“We think there are opportunities,” Pence said. His Indonesian counterpart, Vice President Jusuf Kalla, echoed some of those exhortations, telling America business leaders, “we need more investment in oil and gas, in agriculture.”

Call for foreign investment

Indonesia’s Industry Minister Airlangga Hartarto went further, telling the Nikkei Asian Review that his country would like to see more manufacturing investment. “I think American investment has not been major in Indonesia in the last five years but we hope that the new government can enhance investment beyond oil and gas,” he said.

Airlangga Hartarto, Indonesia's minister of industry, speaking at a conference staged by The Economist in Jakarta on April 20 2016 (Photo: Simon Roughneen)

Airlangga Hartarto, Indonesia’s minister of industry, speaking at a conference staged by The Economist in Jakarta on April 20 2016 (Photo: Simon Roughneen)

Pence cautioned however that Indonesia needs to do more “to create a level playing field” for foreign businesses, citing intellectual property challenges, a “lack of transparency” and local content requirements that mean some vendors in certain sectors have to make certain proportions of a product in Indonesia before being allowed to resume selling in the country’s vast market, composed of 260 million people. U.S. tech group Apple recently opened a factory in Indonesia to meet such requirements, as a prelude to being allowed resuming selling iPhones in the country.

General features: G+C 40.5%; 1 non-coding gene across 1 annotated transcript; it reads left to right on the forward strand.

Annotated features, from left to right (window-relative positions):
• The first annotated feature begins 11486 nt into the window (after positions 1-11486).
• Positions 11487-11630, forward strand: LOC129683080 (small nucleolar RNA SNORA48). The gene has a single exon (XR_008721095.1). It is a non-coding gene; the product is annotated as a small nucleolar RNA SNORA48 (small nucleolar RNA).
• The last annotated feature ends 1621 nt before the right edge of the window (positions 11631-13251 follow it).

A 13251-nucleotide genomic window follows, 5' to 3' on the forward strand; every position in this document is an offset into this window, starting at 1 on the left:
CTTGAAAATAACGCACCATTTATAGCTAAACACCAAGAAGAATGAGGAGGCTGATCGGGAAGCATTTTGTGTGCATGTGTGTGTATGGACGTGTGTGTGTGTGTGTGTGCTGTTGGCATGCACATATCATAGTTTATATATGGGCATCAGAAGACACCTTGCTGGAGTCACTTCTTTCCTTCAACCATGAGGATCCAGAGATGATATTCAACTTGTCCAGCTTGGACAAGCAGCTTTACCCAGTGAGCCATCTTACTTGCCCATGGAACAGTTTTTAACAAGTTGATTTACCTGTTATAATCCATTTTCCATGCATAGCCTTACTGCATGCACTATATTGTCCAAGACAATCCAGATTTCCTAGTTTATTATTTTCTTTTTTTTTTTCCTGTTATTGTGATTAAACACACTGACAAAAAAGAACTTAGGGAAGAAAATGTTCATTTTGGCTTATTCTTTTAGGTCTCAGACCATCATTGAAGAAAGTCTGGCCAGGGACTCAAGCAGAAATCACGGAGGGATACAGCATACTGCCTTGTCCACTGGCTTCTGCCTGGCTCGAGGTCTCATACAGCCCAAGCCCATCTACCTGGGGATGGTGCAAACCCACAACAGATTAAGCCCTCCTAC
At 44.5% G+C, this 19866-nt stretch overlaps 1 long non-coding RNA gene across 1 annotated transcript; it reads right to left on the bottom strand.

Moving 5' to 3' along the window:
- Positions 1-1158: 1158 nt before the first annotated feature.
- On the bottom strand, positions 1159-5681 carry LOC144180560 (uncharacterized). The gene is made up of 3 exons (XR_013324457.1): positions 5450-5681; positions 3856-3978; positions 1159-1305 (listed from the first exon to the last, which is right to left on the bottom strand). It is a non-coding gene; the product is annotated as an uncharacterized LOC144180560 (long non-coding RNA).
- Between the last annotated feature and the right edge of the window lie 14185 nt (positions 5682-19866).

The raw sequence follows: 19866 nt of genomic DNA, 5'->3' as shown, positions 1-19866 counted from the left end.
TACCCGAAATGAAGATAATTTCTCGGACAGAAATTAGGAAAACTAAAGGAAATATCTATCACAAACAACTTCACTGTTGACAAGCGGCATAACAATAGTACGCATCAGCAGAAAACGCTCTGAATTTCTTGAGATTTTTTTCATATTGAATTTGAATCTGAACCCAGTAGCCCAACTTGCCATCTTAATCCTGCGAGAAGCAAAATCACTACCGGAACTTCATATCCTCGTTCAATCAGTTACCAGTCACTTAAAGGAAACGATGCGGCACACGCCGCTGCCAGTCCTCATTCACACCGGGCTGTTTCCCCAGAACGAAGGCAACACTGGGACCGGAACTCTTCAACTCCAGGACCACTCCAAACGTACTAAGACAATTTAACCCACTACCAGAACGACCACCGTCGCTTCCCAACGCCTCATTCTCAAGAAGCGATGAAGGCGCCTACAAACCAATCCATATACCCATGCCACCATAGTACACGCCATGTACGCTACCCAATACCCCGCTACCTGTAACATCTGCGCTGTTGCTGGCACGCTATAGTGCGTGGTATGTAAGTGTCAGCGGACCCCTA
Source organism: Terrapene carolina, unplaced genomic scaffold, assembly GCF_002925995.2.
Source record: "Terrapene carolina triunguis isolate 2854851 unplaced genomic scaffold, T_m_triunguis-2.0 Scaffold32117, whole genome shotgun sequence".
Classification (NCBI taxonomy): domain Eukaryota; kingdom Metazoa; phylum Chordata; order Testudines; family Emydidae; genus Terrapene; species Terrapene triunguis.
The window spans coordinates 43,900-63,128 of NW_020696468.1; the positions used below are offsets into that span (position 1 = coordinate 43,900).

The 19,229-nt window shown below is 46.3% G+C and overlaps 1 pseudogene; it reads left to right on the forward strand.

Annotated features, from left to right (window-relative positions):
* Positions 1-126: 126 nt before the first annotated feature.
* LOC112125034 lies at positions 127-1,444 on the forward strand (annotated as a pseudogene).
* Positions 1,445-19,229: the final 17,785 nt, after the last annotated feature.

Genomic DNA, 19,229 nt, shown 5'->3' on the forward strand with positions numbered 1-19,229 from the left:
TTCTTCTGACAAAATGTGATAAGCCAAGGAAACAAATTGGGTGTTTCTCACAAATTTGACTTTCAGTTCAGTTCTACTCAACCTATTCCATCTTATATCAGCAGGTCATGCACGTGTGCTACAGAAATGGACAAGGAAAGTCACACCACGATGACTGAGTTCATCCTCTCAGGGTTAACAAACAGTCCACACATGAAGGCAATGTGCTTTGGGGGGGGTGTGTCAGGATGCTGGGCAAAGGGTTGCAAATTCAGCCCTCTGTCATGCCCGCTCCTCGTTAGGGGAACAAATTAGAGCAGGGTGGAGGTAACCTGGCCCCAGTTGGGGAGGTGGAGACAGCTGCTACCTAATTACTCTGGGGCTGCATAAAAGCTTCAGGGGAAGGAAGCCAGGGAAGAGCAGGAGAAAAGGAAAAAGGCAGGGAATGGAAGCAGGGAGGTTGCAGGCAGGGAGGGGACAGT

Indonesia has been embroiled in a dispute with mining behemoth Freeport McMoran, trying to force the U.S. company to divest 51% of its shares in a huge gold and copper mine in the restive Papua region in Indonesia’s east. Indonesia has also sought more than $400 million in what it says are unpaid taxes and fines from U.S. tech group Google.

Although the U.S. vice president did not address any specific dispute involving American companies in Indonesia, he said to the audience — which also included Indonesian Foreign Minister Retno Marsudi: “I say respectfully there is much more that must be done to improve the business and investment climate in Indonesia.”

Some U.S. businesses in Indonesia appear more sanguine about the operating conditions there. Brian Caffyn, chief executive of UPC Renewables, which is constructing wind turbines in South Sulawesi province as part of Indonesia’s electricity supply overhaul, said that the ease of operating in the country “very much depends on [the] kind of business.”

“Some things are very open, some things are not as open, there are some domestic content rules,” Caffyn said, adding that the government was pushing hard to expand the country’s electricity supply, meaning that there were opportunities for willing investors.